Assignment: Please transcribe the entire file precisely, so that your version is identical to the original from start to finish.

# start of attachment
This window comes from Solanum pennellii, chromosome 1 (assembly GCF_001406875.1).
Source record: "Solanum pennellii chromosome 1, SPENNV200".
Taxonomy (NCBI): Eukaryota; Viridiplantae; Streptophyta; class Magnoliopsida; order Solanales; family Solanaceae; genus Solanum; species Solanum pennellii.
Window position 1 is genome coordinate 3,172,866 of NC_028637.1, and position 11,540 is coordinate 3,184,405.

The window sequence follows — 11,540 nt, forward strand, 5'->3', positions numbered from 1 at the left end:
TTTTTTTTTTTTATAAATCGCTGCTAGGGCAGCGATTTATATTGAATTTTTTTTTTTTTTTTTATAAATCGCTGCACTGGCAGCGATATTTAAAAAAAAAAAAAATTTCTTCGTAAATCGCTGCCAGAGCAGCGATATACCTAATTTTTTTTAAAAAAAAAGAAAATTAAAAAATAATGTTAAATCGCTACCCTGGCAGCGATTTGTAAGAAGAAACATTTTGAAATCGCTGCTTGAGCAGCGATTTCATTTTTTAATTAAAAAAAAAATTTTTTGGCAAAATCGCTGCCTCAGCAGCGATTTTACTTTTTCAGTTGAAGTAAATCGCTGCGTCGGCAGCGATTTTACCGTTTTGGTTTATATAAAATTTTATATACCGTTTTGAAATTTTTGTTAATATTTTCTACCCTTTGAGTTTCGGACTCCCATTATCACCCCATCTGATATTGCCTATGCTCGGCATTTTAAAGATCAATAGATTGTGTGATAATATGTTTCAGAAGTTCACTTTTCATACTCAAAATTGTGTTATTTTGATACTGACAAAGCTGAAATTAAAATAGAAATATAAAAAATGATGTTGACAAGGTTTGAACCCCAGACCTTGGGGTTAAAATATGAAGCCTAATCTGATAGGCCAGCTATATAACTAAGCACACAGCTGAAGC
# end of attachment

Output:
This window comes from Solanum pennellii, chromosome 1 (assembly GCF_001406875.1).
Source record: "Solanum pennellii chromosome 1, SPENNV200".
Taxonomy (NCBI): Eukaryota; Viridiplantae; Streptophyta; class Magnoliopsida; order Solanales; family Solanaceae; genus Solanum; species Solanum pennellii.
Window position 1 is genome coordinate 3,172,866 of NC_028637.1, and position 11,540 is coordinate 3,184,405.

The window sequence follows — 11,540 nt, forward strand, 5'->3', positions numbered from 1 at the left end:
TTTTTTTTTTTTATAAATCGCTGCTAGGGCAGCGATTTATATTGAATTTTTTTTTTTTTTTTTATAAATCGCTGCACTGGCAGCGATATTTAAAAAAAAAAAAAATTTCTTCGTAAATCGCTGCCAGAGCAGCGATATACCTAATTTTTTTTAAAAAAAAAGAAAATTAAAAAATAATGTTAAATCGCTACCCTGGCAGCGATTTGTAAGAAGAAACATTTTGAAATCGCTGCTTGAGCAGCGATTTCATTTTTTAATTAAAAAAAAAATTTTTTGGCAAAATCGCTGCCTCAGCAGCGATTTTACTTTTTCAGTTGAAGTAAATCGCTGCGTCGGCAGCGATTTTACCGTTTTGGTTTATATAAAATTTTATATACCGTTTTGAAATTTTTGTTAATATTTTCTACCCTTTGAGTTTCGGACTCCCATTATCACCCCATCTGATATTGCCTATGCTCGGCATTTTAAAGATCAATAGATTGTGTGATAATATGTTTCAGAAGTTCACTTTTCATACTCAAAATTGTGTTATTTTGATACTGACAAAGCTGAAATTAAAATAGAAATATAAAAAATGATGTTGACAAGGTTTGAACCCCAGACCTTGGGGTTAAAATATGAAGCCTAATCTGATAGGCCAGCTATATAACTAAGCACACAGCTGAAGC